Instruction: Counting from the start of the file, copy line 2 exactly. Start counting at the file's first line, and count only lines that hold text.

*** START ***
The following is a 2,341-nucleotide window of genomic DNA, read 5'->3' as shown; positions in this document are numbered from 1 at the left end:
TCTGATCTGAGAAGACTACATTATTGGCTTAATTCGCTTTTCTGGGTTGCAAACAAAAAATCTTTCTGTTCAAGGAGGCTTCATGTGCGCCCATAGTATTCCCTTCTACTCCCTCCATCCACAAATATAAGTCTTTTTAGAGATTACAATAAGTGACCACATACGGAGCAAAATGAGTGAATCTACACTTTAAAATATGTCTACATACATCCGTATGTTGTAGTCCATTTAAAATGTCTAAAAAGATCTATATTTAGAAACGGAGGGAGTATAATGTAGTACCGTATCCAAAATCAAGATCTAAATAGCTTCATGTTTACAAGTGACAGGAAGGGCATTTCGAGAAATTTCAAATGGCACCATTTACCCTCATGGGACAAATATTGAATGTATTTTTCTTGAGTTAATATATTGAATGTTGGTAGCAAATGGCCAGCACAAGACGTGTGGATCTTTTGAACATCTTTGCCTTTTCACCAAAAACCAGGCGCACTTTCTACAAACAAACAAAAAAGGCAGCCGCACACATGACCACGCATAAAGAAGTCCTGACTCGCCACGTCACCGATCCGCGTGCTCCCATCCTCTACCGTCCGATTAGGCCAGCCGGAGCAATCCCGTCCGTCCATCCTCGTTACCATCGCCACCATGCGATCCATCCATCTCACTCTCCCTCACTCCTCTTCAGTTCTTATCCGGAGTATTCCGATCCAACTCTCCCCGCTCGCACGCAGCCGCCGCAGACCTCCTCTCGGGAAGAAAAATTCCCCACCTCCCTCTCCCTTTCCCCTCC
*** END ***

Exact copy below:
TCTGATCTGAGAAGACTACATTATTGGCTTAATTCGCTTTTCTGGGTTGCAAACAAAAAATCTTTCTGTTCAAGGAGGCTTCATGTGCGCCCATAGTATTCCCTTCTACTCCCTCCATCCACAAATATAAGTCTTTTTAGAGATTACAATAAGTGACCACATACGGAGCAAAATGAGTGAATCTACACTTTAAAATATGTCTACATACATCCGTATGTTGTAGTCCATTTAAAATGTCTAAAAAGATCTATATTTAGAAACGGAGGGAGTATAATGTAGTACCGTATCCAAAATCAAGATCTAAATAGCTTCATGTTTACAAGTGACAGGAAGGGCATTTCGAGAAATTTCAAATGGCACCATTTACCCTCATGGGACAAATATTGAATGTATTTTTCTTGAGTTAATATATTGAATGTTGGTAGCAAATGGCCAGCACAAGACGTGTGGATCTTTTGAACATCTTTGCCTTTTCACCAAAAACCAGGCGCACTTTCTACAAACAAACAAAAAAGGCAGCCGCACACATGACCACGCATAAAGAAGTCCTGACTCGCCACGTCACCGATCCGCGTGCTCCCATCCTCTACCGTCCGATTAGGCCAGCCGGAGCAATCCCGTCCGTCCATCCTCGTTACCATCGCCACCATGCGATCCATCCATCTCACTCTCCCTCACTCCTCTTCAGTTCTTATCCGGAGTATTCCGATCCAACTCTCCCCGCTCGCACGCAGCCGCCGCAGACCTCCTCTCGGGAAGAAAAATTCCCCACCTCCCTCTCCCTTTCCCCTCC